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Resident Recalls Early Life In Mountain View

Roots In Town Square Run Deep For Fred Lancaster

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Fredrick Carl (Fred) Lancaster was born at home on the northeast corner of the square at Mountain View on November 10, 1931.

He was the youngest of four children born to Fredrick Clarence and Cora Armstrong Lancaster. He had a 16-year-old brother, Ivan, and two sisters. His sister Georgia Ann, who was 13 when Fred was born, was named for their maternal grandmother, George Ann King Lancaster. Ella Mae, the sibling closest to his age, was 3.

Fred spent his early childhood days on the square at Mountain View during years of the Great Depression.

“I had a lot of fun living right in town,” Fred commented. “Every day I would get on my tricycle and pedal down to Aunt Vi’s place for cookies and milk. She’d spend about 15 minutes with me at her kitchen table, and then she’d say, ‘Better go on home now, Fred. I have to get back to work.’”

Aunt Vi was Viola Webb, and she was a busy woman. She and her husband, John, owned the Dew Drop Inn, which is now the Inn at Mountain View, located about a block northwest of the square. Traveling salesmen and others passing through would spend the night. Viola prepared three meals a day for her paying guests, and did so without the benefit of electricity or indoor plumbing.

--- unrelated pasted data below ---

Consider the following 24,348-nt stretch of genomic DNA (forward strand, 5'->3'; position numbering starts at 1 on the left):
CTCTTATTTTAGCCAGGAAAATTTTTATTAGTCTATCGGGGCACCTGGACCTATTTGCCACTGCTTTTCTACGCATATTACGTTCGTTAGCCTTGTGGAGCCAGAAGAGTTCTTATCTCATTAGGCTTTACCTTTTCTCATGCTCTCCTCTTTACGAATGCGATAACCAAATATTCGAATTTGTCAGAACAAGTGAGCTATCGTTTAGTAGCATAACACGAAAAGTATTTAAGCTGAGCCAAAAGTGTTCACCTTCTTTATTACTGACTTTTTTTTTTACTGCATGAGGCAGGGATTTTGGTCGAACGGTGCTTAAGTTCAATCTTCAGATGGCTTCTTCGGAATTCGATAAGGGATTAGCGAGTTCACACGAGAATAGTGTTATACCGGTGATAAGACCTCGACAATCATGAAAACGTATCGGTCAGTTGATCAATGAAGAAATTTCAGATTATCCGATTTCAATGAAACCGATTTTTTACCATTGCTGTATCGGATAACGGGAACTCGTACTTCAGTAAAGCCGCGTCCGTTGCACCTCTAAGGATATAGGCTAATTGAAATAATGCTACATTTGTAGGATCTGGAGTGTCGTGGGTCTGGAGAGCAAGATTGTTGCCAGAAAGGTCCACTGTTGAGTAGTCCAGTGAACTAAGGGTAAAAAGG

The Dew Drop Inn of the 1930’s looked the same as today’s inn, with one exception. “It was white, not pink,” Fred said.

Fred’s grandfather, G.D. (Green Dink) Lancaster, had built Lancaster’s General Merchandise back in 1898, on the west side of the courthouse square. As a little boy, Fred would walk by the courthouse to his grandfather’s store. Even then, there would be a group of men sitting around at the front of the store, talking.

“They’d come in, sit for a while, catching up on the news and telling tales,” Fred recalled. “Some would leave and others would come in for a few minutes. It was an ever-changing group, but there were always a few men gathered at Lancaster’s store.”

The “Liar’s Bench” remained in regular use until the store closed in 2020.

Read the full story in the Feb. 23 issue.

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